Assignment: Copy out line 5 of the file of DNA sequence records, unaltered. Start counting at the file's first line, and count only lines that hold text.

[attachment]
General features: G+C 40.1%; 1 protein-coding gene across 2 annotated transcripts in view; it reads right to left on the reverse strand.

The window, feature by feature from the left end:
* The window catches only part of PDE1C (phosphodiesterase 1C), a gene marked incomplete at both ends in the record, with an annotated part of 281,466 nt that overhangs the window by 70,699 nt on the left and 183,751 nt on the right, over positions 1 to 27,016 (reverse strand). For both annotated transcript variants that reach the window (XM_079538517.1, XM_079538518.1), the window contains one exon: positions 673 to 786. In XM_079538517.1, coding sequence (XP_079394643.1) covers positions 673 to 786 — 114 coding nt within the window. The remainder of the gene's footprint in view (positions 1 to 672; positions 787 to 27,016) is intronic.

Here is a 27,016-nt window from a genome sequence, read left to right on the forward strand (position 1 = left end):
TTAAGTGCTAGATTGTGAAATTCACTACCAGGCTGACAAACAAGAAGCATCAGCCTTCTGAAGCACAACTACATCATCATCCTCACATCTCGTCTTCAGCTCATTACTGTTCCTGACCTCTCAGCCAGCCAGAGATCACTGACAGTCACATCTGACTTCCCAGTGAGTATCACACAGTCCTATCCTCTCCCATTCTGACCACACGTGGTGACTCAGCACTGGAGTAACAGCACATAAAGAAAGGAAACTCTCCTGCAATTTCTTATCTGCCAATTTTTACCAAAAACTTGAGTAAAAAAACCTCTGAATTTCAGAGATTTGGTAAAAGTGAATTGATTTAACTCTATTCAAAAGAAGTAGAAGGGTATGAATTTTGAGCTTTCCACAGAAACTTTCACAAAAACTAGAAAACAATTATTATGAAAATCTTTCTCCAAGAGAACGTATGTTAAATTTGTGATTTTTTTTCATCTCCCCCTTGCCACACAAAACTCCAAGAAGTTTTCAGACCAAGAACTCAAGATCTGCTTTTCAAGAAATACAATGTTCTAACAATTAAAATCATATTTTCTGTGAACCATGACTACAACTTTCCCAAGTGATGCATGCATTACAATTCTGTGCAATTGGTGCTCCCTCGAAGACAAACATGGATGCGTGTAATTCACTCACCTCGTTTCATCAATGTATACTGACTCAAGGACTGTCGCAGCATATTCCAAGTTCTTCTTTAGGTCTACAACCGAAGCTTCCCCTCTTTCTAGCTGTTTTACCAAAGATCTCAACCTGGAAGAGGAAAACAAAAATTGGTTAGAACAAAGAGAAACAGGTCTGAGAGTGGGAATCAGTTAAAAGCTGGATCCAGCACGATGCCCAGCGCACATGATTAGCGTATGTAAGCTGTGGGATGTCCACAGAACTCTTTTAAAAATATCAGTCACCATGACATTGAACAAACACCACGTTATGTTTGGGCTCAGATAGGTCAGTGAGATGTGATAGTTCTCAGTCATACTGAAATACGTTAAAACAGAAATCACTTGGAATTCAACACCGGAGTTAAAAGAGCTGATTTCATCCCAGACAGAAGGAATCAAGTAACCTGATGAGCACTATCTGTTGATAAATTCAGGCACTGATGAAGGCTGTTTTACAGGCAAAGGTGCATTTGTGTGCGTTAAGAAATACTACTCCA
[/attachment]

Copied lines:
TTAAGTGCTAGATTGTGAAATTCACTACCAGGCTGACAAACAAGAAGCATCAGCCTTCTGAAGCACAACTACATCATCATCCTCACATCTCGTCTTCAGCTCATTACTGTTCCTGACCTCTCAGCCAGCCAGAGATCACTGACAGTCACATCTGACTTCCCAGTGAGTATCACACAGTCCTATCCTCTCCCATTCTGACCACACGTGGTGACTCAGCACTGGAGTAACAGCACATAAAGAAAGGAAACTCTCCTGCAATTTCTTATCTGCCAATTTTTACCAAAAACTTGAGTAAAAAAACCTCTGAATTTCAGAGATTTGGTAAAAGTGAATTGATTTAACTCTATTCAAAAGAAGTAGAAGGGTATGAATTTTGAGCTTTCCACAGAAACTTTCACAAAAACTAGAAAACAATTATTATGAAAATCTTTCTCCAAGAGAACGTATGTTAAATTTGTGATTTTTTTTCATCTCCCCCTTGCCACACAAAACTCCAAGAAGTTTTCAGACCAAGAACTCAAGATCTGCTTTTCAAGAAATACAATGTTCTAACAATTAAAATCATATTTTCTGTGAACCATGACTACAACTTTCCCAAGTGATGCATGCATTACAATTCTGTGCAATTGGTGCTCCCTCGAAGACAAACATGGATGCGTGTAATTCACTCACCTCGTTTCATCAATGTATACTGACTCAAGGACTGTCGCAGCATATTCCAAGTTCTTCTTTAGGTCTACAACCGAAGCTTCCCCTCTTTCTAGCTGTTTTACCAAAGATCTCAACCTGGAAGAGGAAAACAAAAATTGGTTAGAACAAAGAGAAACAGGTCTGAGAGTGGGAATCAGTTAAAAGCTGGATCCAGCACGATGCCCAGCGCACATGATTAGCGTATGTAAGCTGTGGGATGTCCACAGAACTCTTTTAAAAATATCAGTCACCATGACATTGAACAAACACCACGTTATGTTTGGGCTCAGATAGGTCAGTGAGATGTGATAGTTCTCAGTCATACTGAAATACGTTAAAACAGAAATCACTTGGAATTCAACACCGGAGTTAAAAGAGCTGATTTCATCCCAGACAGAAGGAATCAAGTAACCTGATGAGCACTATCTGTTGATAAATTCAGGCACTGATGAAGGCTGTTTTACAGGCAAAGGTGCATTTGTGTGCGTTAAGAAATACTACTCCA